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Marianne Tafani was inspired to launch Core connect after a traumatic first childbirth that led to four debilitating injuries which left her alone for 19 hours a day with a newborn baby when she could barely walk.  The 34-year-old French-born founder of the postnatal abdominal rehabilitation programme, which is based in Dubai, said she had “no choice but to educate myself and find solutions.”  “The doctor who delivered my son refused to follow up on me...
Georgie Bradley Georgie BradleyFebruary 18, 20217 min
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Core ConnectMarianne Tafani, founder of Core Connect

Marianne Tafani was inspired to launch Core connect after a traumatic first childbirth that led to four debilitating injuries which left her alone for 19 hours a day with a newborn baby when she could barely walk. 

The 34-year-old French-born founder of the postnatal abdominal rehabilitation programme, which is based in Dubai, said she had “no choice but to educate myself and find solutions.” 

“The doctor who delivered my son refused to follow up on me and did not diagnose any of my injuries. My son had surgery when he was six weeks old, a time when hormonal changes are challenging. I could not walk without severe pain for 14 months, among other problems. I felt inadequate and isolated. It was hectic.” 

It was after connecting with other mums, who validated her experience and helped her to navigate and make sense of it, that she decided to develop a program to help herself and others. 

“As I met my first group of fellow mamas and helped them repair their diastasis recti and abdominal function, a method was born. A core-training method that I soon realised could help all my clients: athletes, clients in rehab and mums.”

Tafani, who was born in France, started training women during their pregnancy in a way that not only kept them ailment-free for nine months but also prepared them for childbirth physically and mentally.

What is unique about the Core Connect method is that it bridges the medical and fitness worlds, merging tools from a number of disciplines, including the most recent research about women’s health physiotherapy, Pilates 2.0 exercises, ancient breathing techniques and visualisation drills. 

“Taking care of a baby is demanding,” she says. “If you’re riddled with mum wrists and neck pain, or pee your pants every time you pick up your child, powering through the first few months of motherhood will be hard.” 

Patience and knowledge are what is missing in helping mothers reconnect to their bodies after giving birth, says Tafani. 

“A lot of women are unaware that they need rehabilitation for their deep abdominals and pelvic floor muscles postpartum, even when they have no symptoms,” she says. “Most assume that things go back to normal on their own. That’s simply not accurate in most cases.”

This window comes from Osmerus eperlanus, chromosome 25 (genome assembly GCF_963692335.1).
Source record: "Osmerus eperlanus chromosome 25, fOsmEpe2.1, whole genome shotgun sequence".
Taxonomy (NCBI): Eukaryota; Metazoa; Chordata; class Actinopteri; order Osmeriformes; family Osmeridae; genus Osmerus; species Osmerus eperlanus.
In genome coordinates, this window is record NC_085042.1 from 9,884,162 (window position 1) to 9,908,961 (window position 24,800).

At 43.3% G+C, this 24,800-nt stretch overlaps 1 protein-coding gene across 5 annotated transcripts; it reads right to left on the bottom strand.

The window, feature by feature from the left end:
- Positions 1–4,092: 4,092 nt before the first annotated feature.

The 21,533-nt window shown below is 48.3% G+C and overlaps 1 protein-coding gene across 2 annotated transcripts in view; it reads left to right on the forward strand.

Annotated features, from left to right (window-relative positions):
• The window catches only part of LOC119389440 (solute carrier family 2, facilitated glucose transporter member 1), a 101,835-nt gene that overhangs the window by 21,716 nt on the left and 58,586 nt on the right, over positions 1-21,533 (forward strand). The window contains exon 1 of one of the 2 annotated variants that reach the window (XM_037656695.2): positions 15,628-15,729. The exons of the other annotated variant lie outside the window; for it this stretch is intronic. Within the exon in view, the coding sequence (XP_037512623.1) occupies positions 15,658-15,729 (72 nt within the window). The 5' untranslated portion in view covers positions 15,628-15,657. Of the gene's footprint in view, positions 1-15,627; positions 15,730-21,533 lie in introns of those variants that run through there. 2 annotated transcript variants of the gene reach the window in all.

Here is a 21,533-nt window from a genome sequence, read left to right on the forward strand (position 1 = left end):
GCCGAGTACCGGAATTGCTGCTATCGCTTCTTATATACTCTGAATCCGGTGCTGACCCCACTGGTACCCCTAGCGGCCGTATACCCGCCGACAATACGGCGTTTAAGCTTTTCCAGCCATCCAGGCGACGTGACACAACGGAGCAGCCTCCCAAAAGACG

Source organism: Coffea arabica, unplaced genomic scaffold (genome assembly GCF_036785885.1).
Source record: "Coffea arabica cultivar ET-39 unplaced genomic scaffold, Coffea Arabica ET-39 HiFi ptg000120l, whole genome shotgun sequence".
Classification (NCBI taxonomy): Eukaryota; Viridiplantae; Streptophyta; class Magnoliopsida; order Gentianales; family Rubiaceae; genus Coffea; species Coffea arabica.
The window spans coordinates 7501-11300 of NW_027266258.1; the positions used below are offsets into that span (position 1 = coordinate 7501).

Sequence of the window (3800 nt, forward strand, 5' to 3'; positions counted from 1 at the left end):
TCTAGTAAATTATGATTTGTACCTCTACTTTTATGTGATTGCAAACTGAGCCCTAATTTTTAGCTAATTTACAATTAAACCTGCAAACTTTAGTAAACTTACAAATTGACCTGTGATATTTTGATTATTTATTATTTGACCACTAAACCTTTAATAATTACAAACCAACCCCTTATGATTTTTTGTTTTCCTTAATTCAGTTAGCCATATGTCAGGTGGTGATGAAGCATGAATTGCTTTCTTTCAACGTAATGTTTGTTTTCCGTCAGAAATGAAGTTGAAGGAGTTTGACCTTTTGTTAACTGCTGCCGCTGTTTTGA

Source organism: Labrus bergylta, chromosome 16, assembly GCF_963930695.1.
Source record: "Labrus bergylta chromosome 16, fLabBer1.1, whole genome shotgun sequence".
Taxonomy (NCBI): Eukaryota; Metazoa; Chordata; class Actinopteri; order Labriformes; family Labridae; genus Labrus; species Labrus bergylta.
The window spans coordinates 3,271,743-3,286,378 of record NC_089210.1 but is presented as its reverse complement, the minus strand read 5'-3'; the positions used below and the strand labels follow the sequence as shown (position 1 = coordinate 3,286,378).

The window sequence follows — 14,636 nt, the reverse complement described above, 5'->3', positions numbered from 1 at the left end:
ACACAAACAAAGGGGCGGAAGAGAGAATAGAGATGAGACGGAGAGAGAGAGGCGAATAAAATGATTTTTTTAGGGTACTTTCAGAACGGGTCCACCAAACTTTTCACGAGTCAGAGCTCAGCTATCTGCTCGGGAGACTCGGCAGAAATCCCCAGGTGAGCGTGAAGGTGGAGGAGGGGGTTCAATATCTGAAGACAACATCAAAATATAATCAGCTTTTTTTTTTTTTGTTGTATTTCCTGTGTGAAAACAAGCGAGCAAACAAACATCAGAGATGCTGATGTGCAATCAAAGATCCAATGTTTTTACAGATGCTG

The pressure to ‘bounce back’ postpartum is another damaging and prohibitive way to dissociate from the body, Tafani feels. 

“Our sense of worth is dictated by the imperative to lose weight quickly. I have seen women run or lift weights way too early, and hurt themselves for good. What’s needed is a sensible progression. Your obstetrician checks if your tissues have healed after six weeks. If they have, it does not mean you are strong enough to run a marathon or that your core reflexes are back. It means that you are ready to begin the postpartum journey.” 

Core Connect is also designed to help with the mental health challenges that can arrive with new motherhood.  

“It can help alleviate childbirth-related anxiety, because prenatal classes feature mental and physical endurance exercises that help expecting mums be prepared for the big day,” she adds. 

Postnatally, as well, Tafani ensures like-minded mums have a space to connect and be seen and heard. 

WIth the benefit of awareness and acutely engaging with her core, the second time Tafani gave birth was a completely different experience from the first – a ringing endorsement for Core Connect. 

“In 2020 I gave birth to my second son,” she says. “It was transformative, restorative and injury free.  My abdominal recovery was a breeze. I know that all my research and movement-based program paid off.” 

Georgie Bradley

Georgie Bradley

Georgie Bradley is a British/Greek editor and journalist based in Dubai after being bred in Bahrain. She's been published by The Guardian UK, The Telegraph UK, BuzzFeed, The Huffington Post UK, Buro 24/7 and Harper's Bazaar Arabia. Most recently she was the deputy editor of Emirates Woman. You're most likely to find her in the aisle seat.

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